Wildlife and Nature Photography

Winter Waterfowl Have Returned To The Thames River

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Hooded Mergansers are one of the many waterfowl species that overwinter on the Thames River.

Winter is less then a week away and temperatures are not feeling very wintery. However, the Thames River is offering nice views of some winter waterfowl. The Thames River is a popular overwintering area for a wide variety of diving ducks, and many of the regular winter visitors are now present.

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Common Mergansers are the most abundant of the winter species currently being observed on the Thames River.

Over the past week I have been checking out various sections of the Thames River between Springbank and Harris Parks. This my favourite section of the river for finding winter waterfowl. The most abundant species present throughout this section is the Common Merganser. Several small groups of Hooded Mergansers, were also observed on this section of river. These small ducks, especially the females, are sometimes difficult to spot from a distance. Their dark plumage blends in against the river, so watching for movement or a ripple on the water can be helpful. The males, with their white feathers on the sides of their crests, are much easier to locate. Many times I spot the males first, then notice the females mixed in within the group upon closer inspection. Buffleheads are also present, but not in the the same numbers as the Mergansers yet. Earlier this week I noticed my first pair of Common Goldeneyes of the season on the river.

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Female Hooded Mergansers can be difficult to spot at far distances. Their drab colour tends to blend in with the water.

These, and other ducks, overwinter annually on the Thames river and will be present throughout the winter months. If you wish to view some of these species on the river, but do not want to cover the several kilometer section I mentioned, than I would suggest Greenway Park. I observed the highest concentration of winter waterfowl between the CN overpass and the outflow at Greenway Pollution Control Plant. This narrow section of river provides excellent views, even if you don’t own a pair of binoculars or spotting scope. Make sure to move slowly and quietly along the banks as many of these northern species are not as accustomed to human presence as our resident ducks. The slightest noise or erratic movement will startle these birds, causing them swim to the far side of the river or fly off.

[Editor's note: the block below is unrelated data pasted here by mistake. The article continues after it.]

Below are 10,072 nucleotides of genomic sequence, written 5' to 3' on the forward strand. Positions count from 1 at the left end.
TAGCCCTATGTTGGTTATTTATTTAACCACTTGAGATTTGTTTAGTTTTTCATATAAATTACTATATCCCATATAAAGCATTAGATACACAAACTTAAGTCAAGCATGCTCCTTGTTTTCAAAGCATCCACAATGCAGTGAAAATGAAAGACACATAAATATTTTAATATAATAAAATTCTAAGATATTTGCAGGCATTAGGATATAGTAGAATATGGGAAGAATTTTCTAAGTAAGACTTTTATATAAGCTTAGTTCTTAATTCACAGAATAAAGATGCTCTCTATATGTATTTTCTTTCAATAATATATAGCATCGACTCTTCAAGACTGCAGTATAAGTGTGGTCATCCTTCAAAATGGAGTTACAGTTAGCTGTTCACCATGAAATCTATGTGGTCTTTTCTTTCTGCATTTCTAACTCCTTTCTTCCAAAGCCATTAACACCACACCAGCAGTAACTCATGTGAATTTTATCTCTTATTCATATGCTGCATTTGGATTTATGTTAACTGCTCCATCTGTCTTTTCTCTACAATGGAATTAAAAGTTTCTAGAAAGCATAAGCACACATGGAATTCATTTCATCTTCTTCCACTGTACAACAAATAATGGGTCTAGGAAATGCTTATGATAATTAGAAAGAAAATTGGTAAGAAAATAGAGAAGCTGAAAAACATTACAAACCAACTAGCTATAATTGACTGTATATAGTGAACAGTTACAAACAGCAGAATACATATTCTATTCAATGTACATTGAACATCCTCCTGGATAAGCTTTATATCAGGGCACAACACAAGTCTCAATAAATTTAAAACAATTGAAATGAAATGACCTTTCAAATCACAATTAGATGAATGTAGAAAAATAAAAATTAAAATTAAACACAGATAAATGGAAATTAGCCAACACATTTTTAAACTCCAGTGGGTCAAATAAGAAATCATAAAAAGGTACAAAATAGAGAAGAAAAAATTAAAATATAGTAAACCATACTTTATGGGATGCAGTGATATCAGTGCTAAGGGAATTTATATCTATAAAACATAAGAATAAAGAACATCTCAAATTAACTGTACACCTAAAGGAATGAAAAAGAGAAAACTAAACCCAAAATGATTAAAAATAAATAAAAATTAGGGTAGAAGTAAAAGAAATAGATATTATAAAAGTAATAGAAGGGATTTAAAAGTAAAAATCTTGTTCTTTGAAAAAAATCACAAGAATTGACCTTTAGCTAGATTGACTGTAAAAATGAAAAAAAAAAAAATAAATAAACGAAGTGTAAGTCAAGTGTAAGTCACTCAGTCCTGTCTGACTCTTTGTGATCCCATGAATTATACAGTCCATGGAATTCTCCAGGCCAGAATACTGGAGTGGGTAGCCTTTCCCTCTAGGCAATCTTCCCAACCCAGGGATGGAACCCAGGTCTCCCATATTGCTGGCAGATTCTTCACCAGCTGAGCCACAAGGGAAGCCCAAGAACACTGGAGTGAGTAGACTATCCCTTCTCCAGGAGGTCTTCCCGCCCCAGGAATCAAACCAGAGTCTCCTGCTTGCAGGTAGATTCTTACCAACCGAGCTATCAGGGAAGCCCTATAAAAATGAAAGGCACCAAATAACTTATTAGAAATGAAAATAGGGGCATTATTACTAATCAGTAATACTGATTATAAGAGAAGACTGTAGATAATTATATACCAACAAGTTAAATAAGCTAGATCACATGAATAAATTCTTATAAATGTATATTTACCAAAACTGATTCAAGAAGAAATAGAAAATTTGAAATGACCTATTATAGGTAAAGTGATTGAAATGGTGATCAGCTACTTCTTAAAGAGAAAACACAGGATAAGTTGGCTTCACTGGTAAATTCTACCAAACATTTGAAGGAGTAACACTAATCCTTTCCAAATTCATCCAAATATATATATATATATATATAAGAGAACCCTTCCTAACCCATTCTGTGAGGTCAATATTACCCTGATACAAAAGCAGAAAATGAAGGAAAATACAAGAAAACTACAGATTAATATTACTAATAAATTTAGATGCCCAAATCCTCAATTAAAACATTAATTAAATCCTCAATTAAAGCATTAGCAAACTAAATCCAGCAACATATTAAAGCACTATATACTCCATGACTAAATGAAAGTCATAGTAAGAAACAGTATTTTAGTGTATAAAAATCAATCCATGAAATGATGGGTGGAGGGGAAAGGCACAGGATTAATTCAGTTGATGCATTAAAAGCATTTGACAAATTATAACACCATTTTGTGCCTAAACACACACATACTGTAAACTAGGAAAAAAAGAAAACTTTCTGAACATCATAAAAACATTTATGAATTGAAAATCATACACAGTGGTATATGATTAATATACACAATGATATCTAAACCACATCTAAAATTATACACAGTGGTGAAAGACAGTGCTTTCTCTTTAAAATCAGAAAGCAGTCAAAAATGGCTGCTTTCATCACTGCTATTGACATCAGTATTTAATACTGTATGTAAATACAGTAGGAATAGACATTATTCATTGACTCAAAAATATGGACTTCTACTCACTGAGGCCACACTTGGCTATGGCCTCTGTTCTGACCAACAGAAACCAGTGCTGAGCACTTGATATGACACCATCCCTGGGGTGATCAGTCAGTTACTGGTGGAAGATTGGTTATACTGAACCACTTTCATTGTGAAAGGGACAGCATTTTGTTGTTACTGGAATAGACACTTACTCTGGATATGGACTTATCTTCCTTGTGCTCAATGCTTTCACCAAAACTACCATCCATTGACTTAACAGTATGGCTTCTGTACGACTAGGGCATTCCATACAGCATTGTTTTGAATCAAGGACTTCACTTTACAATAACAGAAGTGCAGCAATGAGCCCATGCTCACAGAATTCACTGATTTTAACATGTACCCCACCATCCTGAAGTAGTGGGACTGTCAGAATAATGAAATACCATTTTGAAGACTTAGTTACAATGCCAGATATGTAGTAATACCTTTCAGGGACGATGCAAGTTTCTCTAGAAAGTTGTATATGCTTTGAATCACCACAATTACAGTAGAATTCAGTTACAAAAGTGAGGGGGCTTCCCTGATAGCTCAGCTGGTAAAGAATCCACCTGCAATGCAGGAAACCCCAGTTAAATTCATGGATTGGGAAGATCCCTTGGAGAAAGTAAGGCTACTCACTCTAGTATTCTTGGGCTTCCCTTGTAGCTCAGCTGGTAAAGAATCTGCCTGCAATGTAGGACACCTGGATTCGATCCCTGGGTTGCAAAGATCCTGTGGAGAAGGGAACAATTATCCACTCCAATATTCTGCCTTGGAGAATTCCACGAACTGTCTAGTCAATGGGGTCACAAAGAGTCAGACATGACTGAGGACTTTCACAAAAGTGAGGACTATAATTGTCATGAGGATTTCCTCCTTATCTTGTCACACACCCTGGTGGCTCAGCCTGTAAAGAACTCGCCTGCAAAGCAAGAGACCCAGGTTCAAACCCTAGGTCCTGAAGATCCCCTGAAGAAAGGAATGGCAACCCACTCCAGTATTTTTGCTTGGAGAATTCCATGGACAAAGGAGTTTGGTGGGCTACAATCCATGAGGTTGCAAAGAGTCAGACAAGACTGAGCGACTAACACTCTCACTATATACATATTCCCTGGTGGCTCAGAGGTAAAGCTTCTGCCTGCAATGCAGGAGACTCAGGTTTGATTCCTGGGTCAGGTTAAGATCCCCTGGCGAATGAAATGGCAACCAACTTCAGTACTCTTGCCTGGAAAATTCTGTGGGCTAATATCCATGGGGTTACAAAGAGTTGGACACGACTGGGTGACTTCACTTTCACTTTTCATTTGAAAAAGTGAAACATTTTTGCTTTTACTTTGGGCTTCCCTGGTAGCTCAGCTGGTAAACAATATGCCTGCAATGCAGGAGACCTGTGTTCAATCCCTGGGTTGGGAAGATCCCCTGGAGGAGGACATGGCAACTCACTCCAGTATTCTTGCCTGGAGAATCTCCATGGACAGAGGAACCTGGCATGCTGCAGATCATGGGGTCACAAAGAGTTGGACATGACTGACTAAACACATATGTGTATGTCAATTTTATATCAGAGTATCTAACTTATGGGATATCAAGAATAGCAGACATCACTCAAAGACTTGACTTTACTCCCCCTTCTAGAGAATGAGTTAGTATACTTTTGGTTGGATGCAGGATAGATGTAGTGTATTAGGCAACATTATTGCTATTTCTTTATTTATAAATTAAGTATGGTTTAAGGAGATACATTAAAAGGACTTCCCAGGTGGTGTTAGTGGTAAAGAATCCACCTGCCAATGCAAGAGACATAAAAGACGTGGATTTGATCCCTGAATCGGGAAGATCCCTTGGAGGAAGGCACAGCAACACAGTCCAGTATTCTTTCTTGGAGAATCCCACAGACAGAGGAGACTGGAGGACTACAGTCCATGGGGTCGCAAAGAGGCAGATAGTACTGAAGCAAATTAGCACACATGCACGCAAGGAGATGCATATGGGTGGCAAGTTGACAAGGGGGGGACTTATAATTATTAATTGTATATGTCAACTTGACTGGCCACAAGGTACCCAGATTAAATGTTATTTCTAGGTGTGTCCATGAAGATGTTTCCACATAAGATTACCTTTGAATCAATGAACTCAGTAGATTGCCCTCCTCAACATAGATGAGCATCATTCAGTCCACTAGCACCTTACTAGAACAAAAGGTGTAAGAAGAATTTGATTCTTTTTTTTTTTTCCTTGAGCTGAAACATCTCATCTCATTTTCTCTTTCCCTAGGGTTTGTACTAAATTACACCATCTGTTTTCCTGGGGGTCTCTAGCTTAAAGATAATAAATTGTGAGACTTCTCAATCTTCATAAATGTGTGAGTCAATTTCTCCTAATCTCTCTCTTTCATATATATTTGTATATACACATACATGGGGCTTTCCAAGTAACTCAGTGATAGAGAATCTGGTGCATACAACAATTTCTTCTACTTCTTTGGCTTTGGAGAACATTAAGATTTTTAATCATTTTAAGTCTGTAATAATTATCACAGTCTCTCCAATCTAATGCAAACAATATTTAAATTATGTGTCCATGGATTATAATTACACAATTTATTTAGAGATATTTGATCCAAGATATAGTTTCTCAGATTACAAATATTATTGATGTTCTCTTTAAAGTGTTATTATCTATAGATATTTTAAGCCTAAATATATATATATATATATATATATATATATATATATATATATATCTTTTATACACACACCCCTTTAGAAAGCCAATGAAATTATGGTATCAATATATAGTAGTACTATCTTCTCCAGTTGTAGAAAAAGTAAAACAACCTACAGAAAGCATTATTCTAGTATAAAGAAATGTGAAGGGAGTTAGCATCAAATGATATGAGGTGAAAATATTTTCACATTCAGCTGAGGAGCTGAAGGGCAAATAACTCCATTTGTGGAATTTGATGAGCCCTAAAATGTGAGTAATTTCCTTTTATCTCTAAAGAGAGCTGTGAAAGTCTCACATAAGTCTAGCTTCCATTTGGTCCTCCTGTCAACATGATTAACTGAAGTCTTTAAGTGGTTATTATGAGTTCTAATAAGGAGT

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This past week saw a pair of Common Goldeneyes show up on the Thames River.

As winter sets in and temperatures fall, many of our local water bodies will ice up. As the amount of frozen water increases across the area, so too will the number of ducks on the Thames. Often in January and February the Thames River is the only open water in the area for these diving ducks to feed, making it the perfect place to observe winter waterfowl. If observing winter waterfowl is on your birding wishlist this season, than I highly recommend checking out the Thames River.

Good birding,



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2 Responses to “Winter Waterfowl Have Returned To The Thames River”

  1. Debbie Lefebre

    I love the appearance of Mergansers! They always look so creatively designed. Seeing them also always brings to mind a sad story of a Meganser duckling that was rescued and taken into care. I’ll tell you about him some day.

    • Paul Roedding

      I too love their appearance. I have always been impressed with their set of teeth. I look forward to hearing your story one day.

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